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One year with Sony Alpha cameras and ZEISS E-mount lenses. Developing my own photographic eye in a in a scratch book manner. Hunting the stream of inspiration and sharing it through a popular blog platform.
This is what 'Days of Zeiss' is all about.




Too many lenses?

Toni Ahvenainen

Sony A7 & ZEISS Loxia 2/50 – f/2.0, 1/60sec, ISO1600, raw Photograph by Toni Ahvenainen

Sony A7 & ZEISS Loxia 2/50 – f/2.0, 1/60sec, ISO1600, raw
Photograph by Toni Ahvenainen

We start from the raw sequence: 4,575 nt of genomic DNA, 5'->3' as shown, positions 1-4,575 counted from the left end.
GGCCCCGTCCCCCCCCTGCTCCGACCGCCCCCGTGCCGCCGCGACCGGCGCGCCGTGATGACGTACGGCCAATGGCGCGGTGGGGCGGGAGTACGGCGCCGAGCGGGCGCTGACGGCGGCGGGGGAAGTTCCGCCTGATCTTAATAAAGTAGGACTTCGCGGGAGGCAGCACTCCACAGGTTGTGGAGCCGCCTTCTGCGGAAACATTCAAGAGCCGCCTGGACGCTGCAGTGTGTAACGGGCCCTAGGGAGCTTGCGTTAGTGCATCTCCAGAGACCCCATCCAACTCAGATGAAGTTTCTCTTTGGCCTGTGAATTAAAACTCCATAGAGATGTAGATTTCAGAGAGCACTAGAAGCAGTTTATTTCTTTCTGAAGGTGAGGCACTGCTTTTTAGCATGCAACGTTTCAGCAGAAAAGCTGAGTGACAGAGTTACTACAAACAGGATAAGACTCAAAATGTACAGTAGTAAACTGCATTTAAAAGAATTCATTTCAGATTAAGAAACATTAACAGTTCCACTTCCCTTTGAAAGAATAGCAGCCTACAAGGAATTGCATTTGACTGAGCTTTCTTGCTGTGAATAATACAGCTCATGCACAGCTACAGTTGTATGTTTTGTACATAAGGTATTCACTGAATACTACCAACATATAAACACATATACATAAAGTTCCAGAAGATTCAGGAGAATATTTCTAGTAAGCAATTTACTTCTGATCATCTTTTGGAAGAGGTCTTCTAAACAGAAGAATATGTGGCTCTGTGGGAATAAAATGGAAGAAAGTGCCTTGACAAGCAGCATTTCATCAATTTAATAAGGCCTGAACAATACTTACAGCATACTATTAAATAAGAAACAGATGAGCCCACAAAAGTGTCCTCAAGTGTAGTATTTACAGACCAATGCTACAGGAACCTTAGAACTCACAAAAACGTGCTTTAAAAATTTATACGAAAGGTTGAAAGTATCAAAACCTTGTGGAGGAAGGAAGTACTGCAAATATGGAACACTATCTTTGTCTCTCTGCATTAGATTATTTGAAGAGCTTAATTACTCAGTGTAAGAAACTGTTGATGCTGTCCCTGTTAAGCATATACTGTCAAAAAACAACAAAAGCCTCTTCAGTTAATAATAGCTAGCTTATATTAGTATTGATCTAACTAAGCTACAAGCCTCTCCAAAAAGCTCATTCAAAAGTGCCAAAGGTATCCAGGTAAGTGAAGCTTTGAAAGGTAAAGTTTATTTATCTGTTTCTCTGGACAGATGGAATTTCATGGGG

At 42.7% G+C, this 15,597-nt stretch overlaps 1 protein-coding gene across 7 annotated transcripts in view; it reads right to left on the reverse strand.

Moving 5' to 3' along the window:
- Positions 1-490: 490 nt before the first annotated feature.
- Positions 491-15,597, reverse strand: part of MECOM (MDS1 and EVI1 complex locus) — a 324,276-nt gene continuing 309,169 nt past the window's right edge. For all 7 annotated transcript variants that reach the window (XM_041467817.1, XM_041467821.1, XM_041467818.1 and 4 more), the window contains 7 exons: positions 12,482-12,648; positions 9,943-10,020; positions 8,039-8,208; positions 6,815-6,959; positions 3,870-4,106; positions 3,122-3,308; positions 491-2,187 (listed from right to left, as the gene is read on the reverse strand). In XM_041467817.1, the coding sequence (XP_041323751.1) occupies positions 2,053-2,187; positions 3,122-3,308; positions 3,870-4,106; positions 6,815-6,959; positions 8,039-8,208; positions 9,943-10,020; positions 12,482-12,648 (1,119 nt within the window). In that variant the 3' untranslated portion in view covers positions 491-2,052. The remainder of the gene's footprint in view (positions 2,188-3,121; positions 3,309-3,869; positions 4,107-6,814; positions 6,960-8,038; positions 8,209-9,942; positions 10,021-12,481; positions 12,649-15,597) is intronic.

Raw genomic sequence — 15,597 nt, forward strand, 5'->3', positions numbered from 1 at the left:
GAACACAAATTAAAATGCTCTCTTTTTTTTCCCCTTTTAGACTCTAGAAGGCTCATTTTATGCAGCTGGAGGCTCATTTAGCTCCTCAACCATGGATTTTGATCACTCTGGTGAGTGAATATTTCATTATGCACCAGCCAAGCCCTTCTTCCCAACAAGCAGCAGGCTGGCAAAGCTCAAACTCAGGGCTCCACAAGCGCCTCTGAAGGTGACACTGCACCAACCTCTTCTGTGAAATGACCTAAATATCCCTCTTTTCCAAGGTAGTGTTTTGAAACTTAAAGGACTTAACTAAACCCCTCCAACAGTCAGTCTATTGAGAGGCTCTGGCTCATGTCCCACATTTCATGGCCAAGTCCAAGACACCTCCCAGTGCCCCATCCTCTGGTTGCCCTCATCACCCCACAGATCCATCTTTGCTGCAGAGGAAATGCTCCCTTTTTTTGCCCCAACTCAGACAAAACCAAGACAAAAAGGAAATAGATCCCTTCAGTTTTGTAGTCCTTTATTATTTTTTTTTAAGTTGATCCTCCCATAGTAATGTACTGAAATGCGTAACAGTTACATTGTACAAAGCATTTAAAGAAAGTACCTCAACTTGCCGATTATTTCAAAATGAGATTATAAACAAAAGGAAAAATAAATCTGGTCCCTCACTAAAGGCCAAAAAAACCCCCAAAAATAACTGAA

Having probably the greatest camera setup of my life comes also with some interesting ‘new problems’. One of these ‘new problems’ is certainly the possibility of choosing your focal length pretty freely between six different Zeiss-lenses. Before this setup I was used to do with just two lenses (Nex-5N kit lens and the SEL50F18) and now that I can choose pretty much any focal length with great optical quality from 18mm to 85mm brings a certain distraction to my photography. The issue is simple really: with just two lenses I needed to fit the scenes and ideas into certain focal lengths, which ultimately led into creative choices more often. Now that I can choose my preferred focal length more freely, I’m paradoxically leaning more on conventional use of each individual focal length. Interior photography? Wide or ultra-wide angle. Portraits? Medium tele. And so on. As nice at it is to be able to choose your focal length freely, I feel it also strangles my creativity as it somehow directs me into this conventional path. Nothing wrong with the conventional creative choices per se, but when one is trying to find his/her own photographic eye, leaning on ‘standard solutions’ might not be the best solution. To combat against this tendency I’ve tried to bring only one or two lenses with me whenever I head out for new pictures. This forces me to think, for example, compositional limitations more and I believe it will also lead me to more satisfying choices (more about this later). Right now, I just feel I’m finding new ways to relate to my new setup. On top of this all, it also brings up an interesting question of how many lenses is enough for the perfect camera setup. I cannot answer this yet, but with this experience I would say that having too many is likely to be less productive than having too little, as the limits often fire up the creativity. What’s your perfect setup and how many lenses does it include?